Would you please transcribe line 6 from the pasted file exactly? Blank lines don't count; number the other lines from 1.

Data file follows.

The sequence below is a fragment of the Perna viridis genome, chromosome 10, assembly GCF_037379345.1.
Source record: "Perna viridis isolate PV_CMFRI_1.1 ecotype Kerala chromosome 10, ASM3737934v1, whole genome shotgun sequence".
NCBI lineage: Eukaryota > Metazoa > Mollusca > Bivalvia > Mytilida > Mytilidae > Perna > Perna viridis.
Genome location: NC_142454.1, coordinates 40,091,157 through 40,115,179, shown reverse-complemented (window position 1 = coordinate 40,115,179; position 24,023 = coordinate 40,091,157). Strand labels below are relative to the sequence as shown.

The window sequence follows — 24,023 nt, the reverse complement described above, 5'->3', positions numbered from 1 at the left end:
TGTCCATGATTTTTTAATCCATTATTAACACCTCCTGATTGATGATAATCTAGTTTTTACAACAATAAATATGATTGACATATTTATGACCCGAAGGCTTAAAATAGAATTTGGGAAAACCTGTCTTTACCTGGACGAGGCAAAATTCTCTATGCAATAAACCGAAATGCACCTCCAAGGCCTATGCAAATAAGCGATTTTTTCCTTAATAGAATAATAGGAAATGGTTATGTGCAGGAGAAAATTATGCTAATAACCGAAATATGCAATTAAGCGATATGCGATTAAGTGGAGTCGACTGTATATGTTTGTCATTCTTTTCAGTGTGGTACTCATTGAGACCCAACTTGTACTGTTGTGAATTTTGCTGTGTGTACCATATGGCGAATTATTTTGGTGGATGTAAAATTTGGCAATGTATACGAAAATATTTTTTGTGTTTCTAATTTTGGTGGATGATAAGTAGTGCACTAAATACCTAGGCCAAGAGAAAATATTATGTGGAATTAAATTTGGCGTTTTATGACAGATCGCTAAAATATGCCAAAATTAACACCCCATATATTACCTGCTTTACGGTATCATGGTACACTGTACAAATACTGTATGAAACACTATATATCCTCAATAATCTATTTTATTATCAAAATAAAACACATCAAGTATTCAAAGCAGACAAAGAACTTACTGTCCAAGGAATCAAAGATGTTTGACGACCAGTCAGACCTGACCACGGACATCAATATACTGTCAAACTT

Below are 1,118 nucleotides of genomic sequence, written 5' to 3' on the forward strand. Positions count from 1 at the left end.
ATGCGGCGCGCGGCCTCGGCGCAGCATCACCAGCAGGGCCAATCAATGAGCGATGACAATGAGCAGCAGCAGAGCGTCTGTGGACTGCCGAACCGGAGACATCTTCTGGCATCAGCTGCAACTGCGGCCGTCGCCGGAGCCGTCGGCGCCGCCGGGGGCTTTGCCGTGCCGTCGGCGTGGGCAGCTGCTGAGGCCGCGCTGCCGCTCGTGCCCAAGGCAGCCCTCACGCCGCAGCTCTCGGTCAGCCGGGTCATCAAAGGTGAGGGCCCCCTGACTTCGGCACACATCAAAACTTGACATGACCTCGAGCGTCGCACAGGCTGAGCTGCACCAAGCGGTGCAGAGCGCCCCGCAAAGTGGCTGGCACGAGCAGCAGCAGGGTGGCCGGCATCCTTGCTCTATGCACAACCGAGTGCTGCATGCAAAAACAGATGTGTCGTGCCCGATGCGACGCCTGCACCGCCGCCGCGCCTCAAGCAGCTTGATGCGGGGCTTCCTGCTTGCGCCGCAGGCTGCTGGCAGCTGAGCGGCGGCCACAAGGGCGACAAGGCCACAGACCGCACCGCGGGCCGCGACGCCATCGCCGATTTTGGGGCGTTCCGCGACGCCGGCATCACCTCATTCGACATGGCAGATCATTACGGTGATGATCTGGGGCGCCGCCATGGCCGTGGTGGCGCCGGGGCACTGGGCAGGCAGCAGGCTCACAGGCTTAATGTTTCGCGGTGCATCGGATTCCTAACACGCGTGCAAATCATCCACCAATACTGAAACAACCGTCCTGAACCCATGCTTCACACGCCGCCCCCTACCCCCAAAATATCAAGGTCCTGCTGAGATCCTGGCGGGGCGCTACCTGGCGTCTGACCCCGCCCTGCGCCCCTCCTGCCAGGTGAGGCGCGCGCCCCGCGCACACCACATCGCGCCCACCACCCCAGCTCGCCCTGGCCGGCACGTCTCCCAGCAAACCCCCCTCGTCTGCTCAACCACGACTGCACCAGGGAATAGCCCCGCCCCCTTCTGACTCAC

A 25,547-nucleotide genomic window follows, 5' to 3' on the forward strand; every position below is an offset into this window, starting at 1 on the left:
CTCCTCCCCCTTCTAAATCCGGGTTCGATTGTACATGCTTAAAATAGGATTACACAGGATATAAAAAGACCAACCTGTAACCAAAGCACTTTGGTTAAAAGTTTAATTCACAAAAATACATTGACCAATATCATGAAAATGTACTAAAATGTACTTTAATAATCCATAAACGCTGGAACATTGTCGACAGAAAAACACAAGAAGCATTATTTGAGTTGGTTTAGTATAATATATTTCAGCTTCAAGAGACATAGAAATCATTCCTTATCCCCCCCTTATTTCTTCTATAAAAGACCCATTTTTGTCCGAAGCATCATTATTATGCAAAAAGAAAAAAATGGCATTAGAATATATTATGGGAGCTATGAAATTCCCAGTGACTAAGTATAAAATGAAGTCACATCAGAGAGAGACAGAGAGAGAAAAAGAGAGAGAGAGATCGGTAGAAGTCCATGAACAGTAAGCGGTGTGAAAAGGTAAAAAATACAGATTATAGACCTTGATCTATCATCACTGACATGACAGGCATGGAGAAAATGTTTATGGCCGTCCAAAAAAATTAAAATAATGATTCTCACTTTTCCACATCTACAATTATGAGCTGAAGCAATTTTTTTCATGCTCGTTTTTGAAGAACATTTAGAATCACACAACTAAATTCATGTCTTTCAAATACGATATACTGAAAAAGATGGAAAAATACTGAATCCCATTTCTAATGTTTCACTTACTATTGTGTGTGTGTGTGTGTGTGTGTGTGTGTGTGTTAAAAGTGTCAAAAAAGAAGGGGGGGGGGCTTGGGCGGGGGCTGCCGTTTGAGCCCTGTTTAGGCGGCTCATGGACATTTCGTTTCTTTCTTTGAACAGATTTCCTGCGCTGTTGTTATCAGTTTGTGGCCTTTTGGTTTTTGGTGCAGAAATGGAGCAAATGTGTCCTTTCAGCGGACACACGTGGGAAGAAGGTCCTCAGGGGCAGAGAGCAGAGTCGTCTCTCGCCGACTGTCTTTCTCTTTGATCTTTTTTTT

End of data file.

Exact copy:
TGTCCATGATTTTTTAATCCATTATTAACACCTCCTGATTGATGATAATCTAGTTTTTACAACAATAAATATGATTGACATATTTATGACCCGAAGGCTTAAAATAGAATTTGGGAAAACCTGTCTTTACCTGGACGAGGCAAAATTCTCTATGCAATAAACCGAAATGCACCTCCAAGGCCTATGCAAATAAGCGATTTTTTCCTTAATAGAATAATAGGAAATGGTTATGTGCAGGAGAAAATTATGCTAATAACCGAAATATGCAATTAAGCGATATGCGATTAAGTGGAGTCGACTGTATATGTTTGTCATTCTTTTCAGTGTGGTACTCATTGAGACCCAACTTGTACTGTTGTGAATTTTGCTGTGTGTACCATATGGCGAATTATTTTGGTGGATGTAAAATTTGGCAATGTATACGAAAATATTTTTTGTGTTTCTAATTTTGGTGGATGATAAGTAGTGCACTAAATACCTAGGCCAAGAGAAAATATTATGTGGAATTAAATTTGGCGTTTTATGACAGATCGCTAAAATATGCCAAAATTAACACCCCATATATTACCTGCTTTACGGTATCATGGTACACTGTACAAATACTGTATGAAACACTATATATCCTCAATAATCTATTTTATTATCAAAATAAAACACATCAAGTATTCAAAGCAGACAAAGAACTTACTGTCCAAGGAATCAAAGATGTTTGACGACCAGTCAGACCTGACCACGGACATCAATATACTGTCAAACTT